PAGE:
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COP28 at critical juncture

The UN Climate Change Conference, COP28, in Dubai faces a critical juncture as it reaches its midpoint. Initially marked by a historic agreement to operationalise the Climate Fund, optimism has given way to frustration over political manoeuvring. UN Climate chief Simon Stiell expressed disappointment, urging delegates to prioritise ambitious climate action over “lowest-denominator politics.” The conference’s primary goal, addressing ‘loss and damage’ for vulnerable nations, is now at risk due to political posturing. While major emitters committed to net-zero, their actions lag, jeopardising the 2023 emission reduction target

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The UN Climate Change Conference, COP28, in Dubai faces a critical juncture as it reaches its midpoint. Initially marked by a historic agreement to operationalise the Climate Fund, optimism has given way to frustration over political manoeuvring. UN Climate chief Simon Stiell expressed disappointment, urging delegates to prioritise ambitious climate action over “lowest-denominator politics.” The conference’s primary goal, addressing ‘loss and damage’ for vulnerable nations, is now at risk due to political posturing. While major emitters committed to net-zero, their actions lag, jeopardising the 2023 emission reduction targets. Despite COP28’s early success in making the Climate Fund operational, doubts loom over climate adaptation and fossil fuel containment. The slow progress on the Climate Loss and Damage Fund, agreed upon in COP27, paints a grim picture. Hopes for halving emissions by 2030 are dwindling, emphasising the gap between good intentions and practical outcomes.

Stiell cautioned against complacency, stating that the COP28 deal’s initial success is merely a starting point, emphasising the need for enhanced transparency and genuine efforts to fund global climate action. He stressed that “good intentions won’t halve emissions this decade or save lives now.” As COP28 approaches its midpoint, Stiell outlined his vision for the future climate talks, asserting that serious financial progress is crucial for tangible results. The Global Stocktake (GST), designed to assess long-term climate goals, faces challenges. Stiell criticised the starting text as a “grab bag of wish lists,” urging a focus on substantial outcomes to save lives and achieve the 1.5-degree goal. The Global Stocktake’s role under Article 14 of the Paris Agreement is crucial for steering climate action in the right direction.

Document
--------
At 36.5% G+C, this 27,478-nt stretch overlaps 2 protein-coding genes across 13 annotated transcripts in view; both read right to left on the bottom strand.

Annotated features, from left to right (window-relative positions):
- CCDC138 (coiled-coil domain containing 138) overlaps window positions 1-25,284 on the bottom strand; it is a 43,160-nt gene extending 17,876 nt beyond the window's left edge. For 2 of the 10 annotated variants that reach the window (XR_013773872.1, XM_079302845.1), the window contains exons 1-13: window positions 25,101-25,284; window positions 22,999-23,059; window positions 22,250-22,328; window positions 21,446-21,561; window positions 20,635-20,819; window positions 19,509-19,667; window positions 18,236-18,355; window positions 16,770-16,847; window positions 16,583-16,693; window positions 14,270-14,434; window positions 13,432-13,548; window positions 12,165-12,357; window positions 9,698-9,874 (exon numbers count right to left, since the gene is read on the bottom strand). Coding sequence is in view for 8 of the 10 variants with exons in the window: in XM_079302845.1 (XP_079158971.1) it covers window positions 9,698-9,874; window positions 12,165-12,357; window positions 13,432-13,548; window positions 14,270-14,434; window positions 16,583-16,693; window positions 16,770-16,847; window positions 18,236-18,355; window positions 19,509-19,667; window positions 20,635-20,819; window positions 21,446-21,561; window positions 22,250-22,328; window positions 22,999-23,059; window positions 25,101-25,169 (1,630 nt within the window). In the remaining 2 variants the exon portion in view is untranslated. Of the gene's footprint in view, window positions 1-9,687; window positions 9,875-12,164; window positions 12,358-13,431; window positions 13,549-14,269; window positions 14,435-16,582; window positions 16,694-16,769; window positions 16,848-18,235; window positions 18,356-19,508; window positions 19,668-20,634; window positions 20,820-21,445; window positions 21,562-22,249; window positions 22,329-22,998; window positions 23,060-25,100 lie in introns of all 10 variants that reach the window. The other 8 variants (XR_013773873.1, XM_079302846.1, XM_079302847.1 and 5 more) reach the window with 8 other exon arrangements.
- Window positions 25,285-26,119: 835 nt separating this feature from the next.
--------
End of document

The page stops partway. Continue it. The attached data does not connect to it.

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However, concerns arise as the COP28’s first half lacked the expected emphasis on a robust response to its objectives. Stiell implored negotiators to sift through pledges and declarations, identifying meaningful commitments. He stressed the urgency of COP28 delivering a “bullet train” for accelerated climate action, emphasising the need to utilise existing technologies, solutions, and tools. The conference’s progress by its midpoint includes financial pledges for the Climate Fund, support for global healthcare systems, and commitments to reduce cooling-related emissions. Key topics of discussion encompassed phasing out fossil fuels, building climate resilience, and providing financial aid to vulnerable nations. In parallel, the World Meteorological Organisation (WMO) issued alarming reports. The first warned of impending “planetary collapse” if immediate action isn’t taken to curb greenhouse gas emissions.

The second confirmed the 2011-2030 period as the warmest decade on record, attributing it to escalating emissions imperilling polar ice caps and mountainous regions. As COP28 enters its crucial second phase, the world watches anxiously, hoping for decisive actions that match the urgency of the climate crisis. The focus must shift from political posturing to substantive measures that ensure a sustainable future for humanity and the planet. The urgency at COP28’s midpoint demands a swift departure from political brinkmanship to concrete action. The world’s climate future hangs in the balance as the conference teeters between potential progress and stagnation. As the Global Stocktake struggles to find substantive responses, negotiators must rise above wishful posturing. Simon Stiell’s call for a “bullet train” of climate action echoes the sentiment that time is running out. Governments and negotiators must seize the available technologies and solutions to pave a path towards a sustainable, resilient future for our planet.

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The Hills Times
The Hills Timeshttps://www.thehillstimes.in/
The Hills Times, a largely circulated English daily published from Diphu and printed in Guwahati, having vast readership in hills districts of Assam, and neighbouring Nagaland, Meghalaya, Arunachal Pradesh and Manipur.
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